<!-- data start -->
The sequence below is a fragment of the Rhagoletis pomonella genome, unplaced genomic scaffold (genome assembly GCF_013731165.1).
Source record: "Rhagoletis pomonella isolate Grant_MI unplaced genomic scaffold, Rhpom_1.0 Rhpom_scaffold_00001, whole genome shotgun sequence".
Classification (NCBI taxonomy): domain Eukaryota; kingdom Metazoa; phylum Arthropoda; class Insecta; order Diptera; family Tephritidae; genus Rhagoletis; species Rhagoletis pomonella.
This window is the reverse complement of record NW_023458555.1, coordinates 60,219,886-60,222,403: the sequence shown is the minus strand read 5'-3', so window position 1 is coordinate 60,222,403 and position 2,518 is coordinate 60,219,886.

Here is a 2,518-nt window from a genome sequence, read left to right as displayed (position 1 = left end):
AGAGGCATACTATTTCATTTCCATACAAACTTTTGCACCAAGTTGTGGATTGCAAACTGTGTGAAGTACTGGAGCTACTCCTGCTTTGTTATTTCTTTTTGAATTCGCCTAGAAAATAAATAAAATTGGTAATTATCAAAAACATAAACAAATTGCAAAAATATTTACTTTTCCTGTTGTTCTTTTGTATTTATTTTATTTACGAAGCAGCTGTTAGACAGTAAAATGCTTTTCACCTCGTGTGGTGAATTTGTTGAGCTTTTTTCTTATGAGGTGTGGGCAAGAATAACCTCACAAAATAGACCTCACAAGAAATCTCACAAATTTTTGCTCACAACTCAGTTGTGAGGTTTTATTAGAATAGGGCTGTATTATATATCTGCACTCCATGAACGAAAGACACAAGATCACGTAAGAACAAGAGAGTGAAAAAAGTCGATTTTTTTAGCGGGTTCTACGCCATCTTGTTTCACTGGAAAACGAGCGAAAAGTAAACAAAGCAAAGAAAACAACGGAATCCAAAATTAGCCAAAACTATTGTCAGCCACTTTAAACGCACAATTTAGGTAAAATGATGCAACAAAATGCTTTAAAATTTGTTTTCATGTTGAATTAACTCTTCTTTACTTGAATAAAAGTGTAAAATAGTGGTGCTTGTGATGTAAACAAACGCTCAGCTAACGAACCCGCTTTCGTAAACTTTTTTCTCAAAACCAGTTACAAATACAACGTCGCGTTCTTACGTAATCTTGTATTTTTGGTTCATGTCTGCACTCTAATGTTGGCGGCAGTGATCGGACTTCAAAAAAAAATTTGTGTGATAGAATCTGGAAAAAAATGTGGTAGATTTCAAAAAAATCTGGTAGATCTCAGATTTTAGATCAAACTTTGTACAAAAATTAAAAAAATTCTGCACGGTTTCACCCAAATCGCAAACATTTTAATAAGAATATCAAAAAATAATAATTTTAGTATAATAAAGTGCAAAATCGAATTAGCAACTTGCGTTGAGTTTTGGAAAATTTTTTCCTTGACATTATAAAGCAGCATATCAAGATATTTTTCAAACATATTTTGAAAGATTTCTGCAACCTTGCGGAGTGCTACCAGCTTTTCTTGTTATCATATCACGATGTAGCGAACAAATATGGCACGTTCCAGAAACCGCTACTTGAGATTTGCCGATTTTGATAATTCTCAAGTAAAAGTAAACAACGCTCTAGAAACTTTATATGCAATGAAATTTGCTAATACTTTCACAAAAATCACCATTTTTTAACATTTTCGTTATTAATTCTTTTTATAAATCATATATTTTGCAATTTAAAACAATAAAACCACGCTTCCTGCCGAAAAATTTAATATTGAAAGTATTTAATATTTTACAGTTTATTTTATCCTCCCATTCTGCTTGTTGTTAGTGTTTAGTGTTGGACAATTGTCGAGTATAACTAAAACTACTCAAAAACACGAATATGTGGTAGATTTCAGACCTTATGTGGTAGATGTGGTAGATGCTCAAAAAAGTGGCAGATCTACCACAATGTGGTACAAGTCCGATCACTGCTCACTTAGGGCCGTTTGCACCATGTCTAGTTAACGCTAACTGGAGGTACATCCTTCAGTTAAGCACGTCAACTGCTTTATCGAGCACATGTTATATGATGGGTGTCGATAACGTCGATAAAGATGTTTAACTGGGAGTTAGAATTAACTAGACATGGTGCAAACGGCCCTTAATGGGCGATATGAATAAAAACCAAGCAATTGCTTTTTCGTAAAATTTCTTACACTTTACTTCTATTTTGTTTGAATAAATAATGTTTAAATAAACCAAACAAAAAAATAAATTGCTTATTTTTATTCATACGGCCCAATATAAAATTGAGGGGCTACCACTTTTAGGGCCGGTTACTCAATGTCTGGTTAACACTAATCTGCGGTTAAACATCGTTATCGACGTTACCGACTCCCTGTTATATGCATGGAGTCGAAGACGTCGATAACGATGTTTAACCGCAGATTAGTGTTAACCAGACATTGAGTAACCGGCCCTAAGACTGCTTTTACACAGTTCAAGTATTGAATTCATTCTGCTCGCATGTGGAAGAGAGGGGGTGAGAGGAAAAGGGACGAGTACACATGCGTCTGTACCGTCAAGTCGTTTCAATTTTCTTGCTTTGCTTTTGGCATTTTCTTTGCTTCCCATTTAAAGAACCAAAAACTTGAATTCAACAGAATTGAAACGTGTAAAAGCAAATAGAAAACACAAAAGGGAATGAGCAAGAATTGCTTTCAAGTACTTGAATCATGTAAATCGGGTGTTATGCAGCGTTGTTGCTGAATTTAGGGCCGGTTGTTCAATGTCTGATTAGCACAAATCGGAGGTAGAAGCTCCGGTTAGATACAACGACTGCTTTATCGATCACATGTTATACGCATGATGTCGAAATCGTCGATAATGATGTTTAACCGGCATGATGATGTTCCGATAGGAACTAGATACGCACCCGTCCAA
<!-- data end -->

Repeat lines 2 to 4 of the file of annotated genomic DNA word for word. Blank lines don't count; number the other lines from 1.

Source record: "Rhagoletis pomonella isolate Grant_MI unplaced genomic scaffold, Rhpom_1.0 Rhpom_scaffold_00001, whole genome shotgun sequence".
Classification (NCBI taxonomy): domain Eukaryota; kingdom Metazoa; phylum Arthropoda; class Insecta; order Diptera; family Tephritidae; genus Rhagoletis; species Rhagoletis pomonella.
This window is the reverse complement of record NW_023458555.1, coordinates 60,219,886-60,222,403: the sequence shown is the minus strand read 5'-3', so window position 1 is coordinate 60,222,403 and position 2,518 is coordinate 60,219,886.